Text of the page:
According to surveys, Petach Tikva is the number one destination for young couples purchasing apartments, with a population that is growing at an annual rate of 2.4 percent. As part of a public improvement campaign before the recent municipal elections, the city began two new traffic circles. One is near my home at a dangerous intersection, where drivers routinely threaten pedestrians by making illegal turns.
I’m pleased that traffic will slow, but I suspect the city’s main concern is traffic patterns and not safety. A circle will provide an additional way for cars to cross the main road. My daughter, though, worries that in times of heavy traffic the circle will make it difficult to cross the street, as she won’t know whether a car is headed toward her until the last minute.
Neighbors on a side street sued the city because they feared increased traffic and noise. Traffic violations don’t seem to concern them. They managed to have the work stopped on a technicality.
Then we have the aesthetic issue, as every traffic circle creates a new public space to be filled. Here’s how my friend Victoria describes one notable sculpture: “An astronaut holding a giant eyeball, standing on a pea pod that is growing out of a kettle.”
Last week I photographed a sculpture going up at the other new circle . A worker noticed me with the camera, so I asked him what he thought. He replied with some unpleasant comments about the mayor. Even though I’m not particularly artistic, I realized that an element seemed to be missing. So I asked him about that, too.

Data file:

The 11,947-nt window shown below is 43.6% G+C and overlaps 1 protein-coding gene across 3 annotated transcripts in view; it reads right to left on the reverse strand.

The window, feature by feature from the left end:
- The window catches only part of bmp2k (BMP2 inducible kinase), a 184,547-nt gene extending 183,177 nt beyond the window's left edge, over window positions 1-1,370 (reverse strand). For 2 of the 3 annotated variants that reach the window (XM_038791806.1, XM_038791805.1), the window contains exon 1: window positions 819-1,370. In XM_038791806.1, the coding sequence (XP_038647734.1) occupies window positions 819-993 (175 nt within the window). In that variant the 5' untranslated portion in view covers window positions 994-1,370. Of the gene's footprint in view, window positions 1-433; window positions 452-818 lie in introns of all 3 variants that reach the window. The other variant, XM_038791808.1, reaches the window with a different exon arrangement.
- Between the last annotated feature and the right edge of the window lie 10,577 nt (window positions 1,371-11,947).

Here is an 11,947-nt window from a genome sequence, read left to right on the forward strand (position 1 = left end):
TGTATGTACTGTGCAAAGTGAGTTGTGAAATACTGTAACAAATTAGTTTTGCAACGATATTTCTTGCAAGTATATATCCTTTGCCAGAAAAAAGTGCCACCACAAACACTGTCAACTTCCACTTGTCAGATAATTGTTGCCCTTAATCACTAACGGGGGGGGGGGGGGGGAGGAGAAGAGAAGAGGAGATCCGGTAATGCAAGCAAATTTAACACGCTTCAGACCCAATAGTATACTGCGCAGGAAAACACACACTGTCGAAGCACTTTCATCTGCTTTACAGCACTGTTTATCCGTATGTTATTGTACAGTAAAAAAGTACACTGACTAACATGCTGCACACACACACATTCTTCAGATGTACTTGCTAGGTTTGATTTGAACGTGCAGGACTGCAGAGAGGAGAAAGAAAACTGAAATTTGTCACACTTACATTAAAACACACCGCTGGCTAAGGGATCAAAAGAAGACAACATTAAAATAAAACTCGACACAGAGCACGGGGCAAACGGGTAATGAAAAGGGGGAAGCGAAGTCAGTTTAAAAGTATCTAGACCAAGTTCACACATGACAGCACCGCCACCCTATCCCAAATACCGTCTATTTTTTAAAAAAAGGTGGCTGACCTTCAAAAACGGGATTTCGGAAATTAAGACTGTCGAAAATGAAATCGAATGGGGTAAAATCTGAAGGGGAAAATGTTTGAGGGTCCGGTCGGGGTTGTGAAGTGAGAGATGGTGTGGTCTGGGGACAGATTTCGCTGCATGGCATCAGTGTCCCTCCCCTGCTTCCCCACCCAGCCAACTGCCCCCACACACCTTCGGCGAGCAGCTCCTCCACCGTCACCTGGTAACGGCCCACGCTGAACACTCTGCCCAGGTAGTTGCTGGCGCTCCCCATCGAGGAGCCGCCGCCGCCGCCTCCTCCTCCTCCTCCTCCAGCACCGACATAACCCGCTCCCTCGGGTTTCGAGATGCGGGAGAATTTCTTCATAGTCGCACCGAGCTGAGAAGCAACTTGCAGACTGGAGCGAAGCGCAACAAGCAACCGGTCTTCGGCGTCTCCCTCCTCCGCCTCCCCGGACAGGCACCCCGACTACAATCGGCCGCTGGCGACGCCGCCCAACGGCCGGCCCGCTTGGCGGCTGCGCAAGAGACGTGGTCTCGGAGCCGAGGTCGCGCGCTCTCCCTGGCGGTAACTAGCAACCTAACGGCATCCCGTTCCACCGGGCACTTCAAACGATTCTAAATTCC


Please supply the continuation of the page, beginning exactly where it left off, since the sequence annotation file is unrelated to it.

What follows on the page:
According to the worker, a statue of a black cat had been placed on the rock at the base of the dodecagon. When a woman living in an apartment nearby called the city to complain that she didn’t want to see that cat out her window every day, it was removed. Apparently a columnist wrote about it too.
If you look closely you can see the hoopoe, now Israel’s national bird, at the top of the figure. Several traffic circles feature hoopoes in various poses. I wonder whether the cat was supposed to be contemplating the bird for its next meal? The worker suspects that since the mayor has already been reelected, we shouldn’t expect a replacement for the cat.
In the meantime work has begun again at my corner, and I am anxious to see what artwork will appear.
Hannah Katsman lives in Petach Tikva and keeps a blog, A Mother in Israel.